2. Calcium Score Predicts Future Heart Attack and

Stroke Risk in Type 2 Diabetes Patients

A newly published Multi-Ethnic Study of Atherosclerosis (MESA) concludes that Coronary Artery Calcium (CAC) scores better at predicting the risk of cardiovascular disease (CVD) event in patients with type 2 than traditional scores. Coronary arterial calcification is part of the development of atherosclerosis, occurring almost exclusively in atherosclerotic arteries being absent in normal vessel walls. Atherosclerotic plaque proceeds through progressive stages where instability and rupture can be followed by calcification, providing stability to an unstable lesion. CAC is determined by electron-beam (EBCT) and multi-detector (MDCT) computed tomography, which is painless and noninvasive and is of approximately 10 minutes duration. It has a strong correlation with the total coronary atherosclerotic burden and is able to define CHD risk.

The American Heart Association considers coronary calcium scanning a reasonable option for people who have no symptoms of coronary heart disease but are at intermediate risk for the disease and are uncertain about whether to go on a statin and/or aspirin. Scores of 1 to 10 indicate arteries with a very mild buildup of calcium-containing plaque; scores of 11 to 100 signify mild buildup of this type of plaque , and scores of 101 to 400 indicate moderate calcium-containing plaque formation. People with higher calcium scores have a greater risk of heart attack and stroke over the next decade than those with lower scores.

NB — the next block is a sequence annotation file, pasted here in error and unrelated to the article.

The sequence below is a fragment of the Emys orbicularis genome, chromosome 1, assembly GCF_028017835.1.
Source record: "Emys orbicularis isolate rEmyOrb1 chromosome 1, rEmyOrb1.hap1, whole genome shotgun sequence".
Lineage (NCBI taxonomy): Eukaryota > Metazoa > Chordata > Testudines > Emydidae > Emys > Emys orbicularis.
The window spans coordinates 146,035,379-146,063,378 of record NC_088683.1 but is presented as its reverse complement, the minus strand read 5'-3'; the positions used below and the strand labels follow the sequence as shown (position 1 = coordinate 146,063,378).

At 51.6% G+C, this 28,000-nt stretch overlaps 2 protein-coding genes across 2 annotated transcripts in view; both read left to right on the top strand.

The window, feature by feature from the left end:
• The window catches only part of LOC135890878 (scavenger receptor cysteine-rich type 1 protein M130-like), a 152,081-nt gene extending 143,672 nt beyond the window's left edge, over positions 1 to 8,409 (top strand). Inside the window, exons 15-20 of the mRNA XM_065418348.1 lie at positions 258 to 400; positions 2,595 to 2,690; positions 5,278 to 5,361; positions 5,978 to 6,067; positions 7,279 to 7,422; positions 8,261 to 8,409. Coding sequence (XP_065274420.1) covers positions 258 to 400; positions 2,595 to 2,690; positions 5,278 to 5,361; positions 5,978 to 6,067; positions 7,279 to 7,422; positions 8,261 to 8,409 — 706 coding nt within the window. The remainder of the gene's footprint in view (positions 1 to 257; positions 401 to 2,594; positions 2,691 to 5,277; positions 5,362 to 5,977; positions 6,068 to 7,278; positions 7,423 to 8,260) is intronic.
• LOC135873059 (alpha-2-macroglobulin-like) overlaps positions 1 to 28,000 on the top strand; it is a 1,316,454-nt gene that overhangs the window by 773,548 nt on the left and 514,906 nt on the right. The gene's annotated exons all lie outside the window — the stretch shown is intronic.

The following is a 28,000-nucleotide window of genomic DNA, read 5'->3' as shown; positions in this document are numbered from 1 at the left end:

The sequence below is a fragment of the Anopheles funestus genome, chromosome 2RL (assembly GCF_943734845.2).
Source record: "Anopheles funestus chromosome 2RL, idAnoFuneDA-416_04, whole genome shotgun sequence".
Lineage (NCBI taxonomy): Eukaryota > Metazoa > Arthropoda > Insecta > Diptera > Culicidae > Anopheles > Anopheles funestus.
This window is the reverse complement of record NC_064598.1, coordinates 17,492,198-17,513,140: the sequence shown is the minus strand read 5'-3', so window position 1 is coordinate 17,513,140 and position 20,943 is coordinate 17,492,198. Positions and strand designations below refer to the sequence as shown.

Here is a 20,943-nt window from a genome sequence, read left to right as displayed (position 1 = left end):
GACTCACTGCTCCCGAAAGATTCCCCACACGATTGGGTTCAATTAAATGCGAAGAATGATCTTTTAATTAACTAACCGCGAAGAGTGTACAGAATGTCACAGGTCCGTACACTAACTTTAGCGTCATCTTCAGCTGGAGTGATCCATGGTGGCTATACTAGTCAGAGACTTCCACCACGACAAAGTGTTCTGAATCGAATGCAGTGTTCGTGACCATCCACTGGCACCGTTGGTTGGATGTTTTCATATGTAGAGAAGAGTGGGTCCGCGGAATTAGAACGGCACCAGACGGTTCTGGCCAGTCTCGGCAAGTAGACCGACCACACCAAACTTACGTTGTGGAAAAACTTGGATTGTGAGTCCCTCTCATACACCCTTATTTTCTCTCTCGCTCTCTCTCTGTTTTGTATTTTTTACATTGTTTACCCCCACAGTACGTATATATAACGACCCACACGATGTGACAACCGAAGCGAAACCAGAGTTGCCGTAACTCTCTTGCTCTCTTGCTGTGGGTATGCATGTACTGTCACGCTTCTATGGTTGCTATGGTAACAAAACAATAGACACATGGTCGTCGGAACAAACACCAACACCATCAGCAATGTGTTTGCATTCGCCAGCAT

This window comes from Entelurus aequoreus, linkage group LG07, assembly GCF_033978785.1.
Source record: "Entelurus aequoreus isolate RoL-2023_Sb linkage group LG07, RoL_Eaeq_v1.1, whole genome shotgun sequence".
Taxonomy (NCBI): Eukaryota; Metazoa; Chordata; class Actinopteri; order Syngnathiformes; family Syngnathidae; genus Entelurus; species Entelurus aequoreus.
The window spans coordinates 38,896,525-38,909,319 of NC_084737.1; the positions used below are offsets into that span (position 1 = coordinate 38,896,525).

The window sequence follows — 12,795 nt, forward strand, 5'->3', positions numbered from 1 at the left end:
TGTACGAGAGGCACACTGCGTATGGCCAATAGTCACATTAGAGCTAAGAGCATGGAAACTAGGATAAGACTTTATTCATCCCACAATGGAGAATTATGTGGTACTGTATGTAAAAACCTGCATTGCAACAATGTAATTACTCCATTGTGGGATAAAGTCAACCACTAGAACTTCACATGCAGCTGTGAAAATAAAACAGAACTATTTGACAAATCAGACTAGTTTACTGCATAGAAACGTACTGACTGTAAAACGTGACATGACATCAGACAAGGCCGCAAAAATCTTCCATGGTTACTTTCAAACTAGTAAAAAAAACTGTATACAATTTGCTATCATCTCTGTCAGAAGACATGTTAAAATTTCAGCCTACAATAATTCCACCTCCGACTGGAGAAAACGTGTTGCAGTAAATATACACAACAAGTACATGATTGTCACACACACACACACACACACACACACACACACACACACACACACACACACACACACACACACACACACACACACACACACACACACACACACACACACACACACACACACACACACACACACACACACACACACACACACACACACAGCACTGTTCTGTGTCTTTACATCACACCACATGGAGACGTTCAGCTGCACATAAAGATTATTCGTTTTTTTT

The study was conducted in a MESA cohort consisting of 6,814 men and women (45–84 years) without known CVD. The primary end-point for the study was an incident coronary heart disease [CHD] event (myocardial infarction, resuscitated cardiac arrest, or CHD death). The secondary end-point was an incident atherosclerotic CVD event (CHD event and fatal or nonfatal stroke). More than a third (37%) of patients with diabetes, 45% of those with metabolic syndrome, and 55% of the other patients had a baseline CAC score of 0, and this was associated with a low 10-year risk of CHD events.

Among patients without evidence of CAC at baseline, the 10-year CHD event rates were just 2.3% in patients with metabolic syndrome and 3.7% in patients with diabetes. And this was independent of diabetes duration, insulin use, or glycemic control, even after adjusting for multiple confounders.

In short, people with CAC scores of 100 or higher might have a two- to threefold higher risk, versus those with no calcium buildup in their arteries. Meanwhile, the ‘warranty period’ of a CAC score of 0 can be extended to 10 years in those with metabolic syndrome or diabetes.

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